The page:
Futurism 100! - Umberto Boccioni and Luca Buvoli
Preview by Lizzie Guilfoyle
AS PART of its celebrations to mark the centenary of the Futurist movement – founded by FT Marinetti in 1909 – the Estorick Collection of Modern Italian Art is hosting the first exhibition in Britain for many years that focuses solely on the work of Umberto Boccioni (1882-1916).
Comprising some twenty dynamic works, Unique Forms: The Drawing and Sculpture of Umberto Boccioni will be on display from January 14 to April 19, 2009. The exhibition incorporates work from the Estorick’s permanent collection as well as loans from museums in Italy, France and the United Kingdom.
Running concurrently and complementing this exhibition will be a show focusing on the contemporary Italian artist Luca Buvoli, whose work directly engages with Futurist ideas and themes. Buvoli’s multi-media work explores the themes at the very heart of Futurism – dynamism, conflict and the changing society – as well as engaging directly with the contradictions of the movement itself. Velocity Zero is a unique installation comprising film and animation, works on paper, mural painting and sculpture.
A signatory of the 1910 Manifesto of the Futurist Painters, Boccioni was perhaps the most significant of the five artists associated with the first wave of Futurist art. Born in the south of Italy, Boccioni later settled in Rome where he experimented with the languages of Divisionism, Symbolism and Expressionism prior to his move to Milan and his association with Marinetti’s movement.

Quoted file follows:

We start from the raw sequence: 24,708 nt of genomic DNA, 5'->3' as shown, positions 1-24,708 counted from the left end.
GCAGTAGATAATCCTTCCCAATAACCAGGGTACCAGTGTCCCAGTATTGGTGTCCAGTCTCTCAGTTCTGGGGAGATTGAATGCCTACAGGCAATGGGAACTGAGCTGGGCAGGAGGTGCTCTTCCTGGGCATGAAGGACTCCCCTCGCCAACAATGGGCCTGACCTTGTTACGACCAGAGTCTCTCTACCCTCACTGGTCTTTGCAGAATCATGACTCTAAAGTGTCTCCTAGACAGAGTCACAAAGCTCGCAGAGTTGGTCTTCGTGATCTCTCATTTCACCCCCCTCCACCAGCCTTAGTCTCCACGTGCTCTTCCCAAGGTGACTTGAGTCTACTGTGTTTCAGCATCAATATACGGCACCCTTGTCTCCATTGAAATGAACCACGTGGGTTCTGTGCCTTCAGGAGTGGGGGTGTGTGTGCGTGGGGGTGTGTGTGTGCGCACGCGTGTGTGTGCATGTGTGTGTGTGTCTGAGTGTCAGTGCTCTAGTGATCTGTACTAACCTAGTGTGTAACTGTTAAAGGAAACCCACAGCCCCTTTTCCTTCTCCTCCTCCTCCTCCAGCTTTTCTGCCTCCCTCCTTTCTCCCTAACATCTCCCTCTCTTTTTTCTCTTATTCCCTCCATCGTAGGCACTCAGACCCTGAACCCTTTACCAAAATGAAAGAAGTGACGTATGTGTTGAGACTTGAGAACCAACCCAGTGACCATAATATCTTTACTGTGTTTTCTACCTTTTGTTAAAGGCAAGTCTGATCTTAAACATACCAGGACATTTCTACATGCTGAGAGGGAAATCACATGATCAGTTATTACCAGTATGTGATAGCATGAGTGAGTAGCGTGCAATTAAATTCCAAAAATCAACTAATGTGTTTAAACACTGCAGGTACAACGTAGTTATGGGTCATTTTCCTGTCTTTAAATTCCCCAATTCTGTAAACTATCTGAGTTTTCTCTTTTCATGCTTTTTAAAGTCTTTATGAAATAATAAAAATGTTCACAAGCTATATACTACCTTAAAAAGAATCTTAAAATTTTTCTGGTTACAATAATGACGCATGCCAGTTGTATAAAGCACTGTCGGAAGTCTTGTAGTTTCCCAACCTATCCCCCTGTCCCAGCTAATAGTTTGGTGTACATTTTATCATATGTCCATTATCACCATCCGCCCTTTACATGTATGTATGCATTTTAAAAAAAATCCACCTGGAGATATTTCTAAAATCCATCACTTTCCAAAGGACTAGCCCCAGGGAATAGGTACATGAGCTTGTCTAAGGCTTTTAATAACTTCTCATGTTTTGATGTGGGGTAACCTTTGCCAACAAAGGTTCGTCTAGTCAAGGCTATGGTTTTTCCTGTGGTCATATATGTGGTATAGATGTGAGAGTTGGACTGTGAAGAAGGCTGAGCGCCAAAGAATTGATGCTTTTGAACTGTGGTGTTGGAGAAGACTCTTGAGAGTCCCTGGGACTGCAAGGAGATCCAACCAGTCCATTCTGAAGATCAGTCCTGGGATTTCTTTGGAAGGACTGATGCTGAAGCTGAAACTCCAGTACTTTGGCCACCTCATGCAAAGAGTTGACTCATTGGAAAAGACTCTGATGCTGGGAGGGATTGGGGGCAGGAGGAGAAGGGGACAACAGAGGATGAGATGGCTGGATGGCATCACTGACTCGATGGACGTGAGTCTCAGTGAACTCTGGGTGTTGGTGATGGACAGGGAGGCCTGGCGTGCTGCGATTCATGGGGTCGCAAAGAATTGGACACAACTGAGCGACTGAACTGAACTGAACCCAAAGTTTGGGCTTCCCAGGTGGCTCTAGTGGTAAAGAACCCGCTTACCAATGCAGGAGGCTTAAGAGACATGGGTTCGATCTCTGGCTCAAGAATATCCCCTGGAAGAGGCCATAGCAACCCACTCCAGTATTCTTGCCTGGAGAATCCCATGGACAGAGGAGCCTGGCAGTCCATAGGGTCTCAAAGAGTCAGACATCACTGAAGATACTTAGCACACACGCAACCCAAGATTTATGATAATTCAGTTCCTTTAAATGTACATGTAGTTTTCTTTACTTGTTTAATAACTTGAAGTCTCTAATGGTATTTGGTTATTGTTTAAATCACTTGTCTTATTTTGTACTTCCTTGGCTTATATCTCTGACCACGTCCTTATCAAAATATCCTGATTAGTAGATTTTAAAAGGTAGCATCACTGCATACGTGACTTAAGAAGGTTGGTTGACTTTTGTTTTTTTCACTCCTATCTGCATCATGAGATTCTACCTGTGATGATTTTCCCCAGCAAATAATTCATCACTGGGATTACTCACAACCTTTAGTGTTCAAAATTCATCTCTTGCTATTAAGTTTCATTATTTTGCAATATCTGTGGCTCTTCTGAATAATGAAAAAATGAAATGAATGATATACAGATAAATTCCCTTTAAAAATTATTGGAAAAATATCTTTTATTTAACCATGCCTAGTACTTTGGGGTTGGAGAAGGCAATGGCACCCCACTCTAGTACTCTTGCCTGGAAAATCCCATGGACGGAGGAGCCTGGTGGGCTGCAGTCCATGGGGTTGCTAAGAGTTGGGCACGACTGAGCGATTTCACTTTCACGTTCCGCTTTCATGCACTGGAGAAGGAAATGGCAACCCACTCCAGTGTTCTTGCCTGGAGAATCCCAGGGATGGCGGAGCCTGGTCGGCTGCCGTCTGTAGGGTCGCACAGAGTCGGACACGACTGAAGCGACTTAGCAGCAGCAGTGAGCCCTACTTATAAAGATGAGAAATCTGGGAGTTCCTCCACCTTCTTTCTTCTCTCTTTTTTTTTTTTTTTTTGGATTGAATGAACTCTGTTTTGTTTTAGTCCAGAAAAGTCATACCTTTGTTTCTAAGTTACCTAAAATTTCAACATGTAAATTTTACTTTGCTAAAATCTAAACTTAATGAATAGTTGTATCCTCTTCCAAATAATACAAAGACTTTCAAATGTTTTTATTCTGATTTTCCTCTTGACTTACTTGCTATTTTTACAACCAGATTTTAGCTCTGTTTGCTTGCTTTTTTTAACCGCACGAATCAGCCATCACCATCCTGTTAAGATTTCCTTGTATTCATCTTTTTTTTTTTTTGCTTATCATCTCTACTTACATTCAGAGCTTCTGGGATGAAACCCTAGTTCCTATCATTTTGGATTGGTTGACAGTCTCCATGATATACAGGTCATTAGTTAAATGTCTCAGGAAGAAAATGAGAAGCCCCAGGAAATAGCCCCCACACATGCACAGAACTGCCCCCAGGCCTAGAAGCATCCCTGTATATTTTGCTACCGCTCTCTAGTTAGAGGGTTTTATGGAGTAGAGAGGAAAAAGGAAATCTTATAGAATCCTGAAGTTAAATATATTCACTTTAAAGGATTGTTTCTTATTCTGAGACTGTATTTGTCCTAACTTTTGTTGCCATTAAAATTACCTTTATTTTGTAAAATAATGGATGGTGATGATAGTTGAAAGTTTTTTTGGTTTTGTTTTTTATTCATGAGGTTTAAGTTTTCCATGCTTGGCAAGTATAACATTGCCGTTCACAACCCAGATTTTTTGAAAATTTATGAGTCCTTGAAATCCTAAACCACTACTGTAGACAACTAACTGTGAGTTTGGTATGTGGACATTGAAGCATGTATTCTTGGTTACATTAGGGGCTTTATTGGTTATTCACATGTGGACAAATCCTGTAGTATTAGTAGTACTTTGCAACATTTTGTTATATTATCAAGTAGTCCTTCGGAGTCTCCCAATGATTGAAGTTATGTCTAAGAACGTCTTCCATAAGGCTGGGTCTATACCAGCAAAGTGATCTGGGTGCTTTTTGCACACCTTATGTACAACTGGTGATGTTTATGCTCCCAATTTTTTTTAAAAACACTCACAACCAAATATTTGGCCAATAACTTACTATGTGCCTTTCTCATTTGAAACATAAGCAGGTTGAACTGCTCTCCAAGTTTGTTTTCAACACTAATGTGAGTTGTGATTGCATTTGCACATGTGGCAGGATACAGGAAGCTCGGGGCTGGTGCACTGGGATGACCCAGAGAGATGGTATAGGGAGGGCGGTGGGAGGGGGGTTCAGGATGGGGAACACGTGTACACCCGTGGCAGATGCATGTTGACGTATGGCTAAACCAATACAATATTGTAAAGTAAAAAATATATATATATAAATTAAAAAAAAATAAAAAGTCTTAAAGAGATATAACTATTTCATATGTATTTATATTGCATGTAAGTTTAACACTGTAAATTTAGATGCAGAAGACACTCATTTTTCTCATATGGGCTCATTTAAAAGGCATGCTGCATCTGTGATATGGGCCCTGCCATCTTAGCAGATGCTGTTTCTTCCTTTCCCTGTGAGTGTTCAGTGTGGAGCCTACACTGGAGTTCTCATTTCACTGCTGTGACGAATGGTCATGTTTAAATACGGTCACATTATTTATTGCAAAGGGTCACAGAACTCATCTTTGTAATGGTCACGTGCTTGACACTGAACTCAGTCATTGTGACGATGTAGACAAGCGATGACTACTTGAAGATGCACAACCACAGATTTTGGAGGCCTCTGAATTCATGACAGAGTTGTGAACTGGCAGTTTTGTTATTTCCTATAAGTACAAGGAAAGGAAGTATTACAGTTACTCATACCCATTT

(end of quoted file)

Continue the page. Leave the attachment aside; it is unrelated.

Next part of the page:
Equally articulate with verbal and visual imagery, Boccioni went on to become the foremost theorist of Futurist aesthetics, which he expounded with tremendous energy and rigour in his tract Futurist Painting and Sculpture, which was published in 1914, two years prior to his untimely death during a military exercise.
Buvoli (b. 1963) is an Italian-born contemporary artist who now lives in New York City. In recent years, he has explored the tenets of Futurism, the bombastic Italian movement that began with the publication of Marinetti’s Manifesto in the popular Parisian newspaper Le Figaro on February 20, 1909, in the light of subsequent historical events.
The relationship of Futurism with Italian Fascism, and the clash of its celebration of war with the horrors of the First World War, are of particular interest to Buvoli, who sees in them a relevance to today’s society – a gulf between theoretical ideal and reality that is still pervasive.
Italian Futurism was literary in origin and, as already mentioned, was launched by the poet Filippo Tommaso Marinetti on February 20, 1909 when the Paris newspaper Le Figaro published his manifesto. Marinetti wanted to break with the oppressive weight of Italy’s cultural tradition and to develop an aesthetic based on modern life and technology, particularly speed and the machine. The movement grew to embrace many different art forms – architecture, the decorative arts, painting, performance and theatrical design, music, photography, sculpture and typography.
Marinetti’s impassioned polemic immediately attracted the support of the young Milanese painters Boccioni, Carlo Carrà and Luigi Russolo, who wanted to extend his ideas to the visual arts and, together with Gino Severini and Giacomo Balla, these artists led the dynamic first phase of Futurism.
Estorick Collection of Modern Italian Art, 39a Canonbury Square, London, N1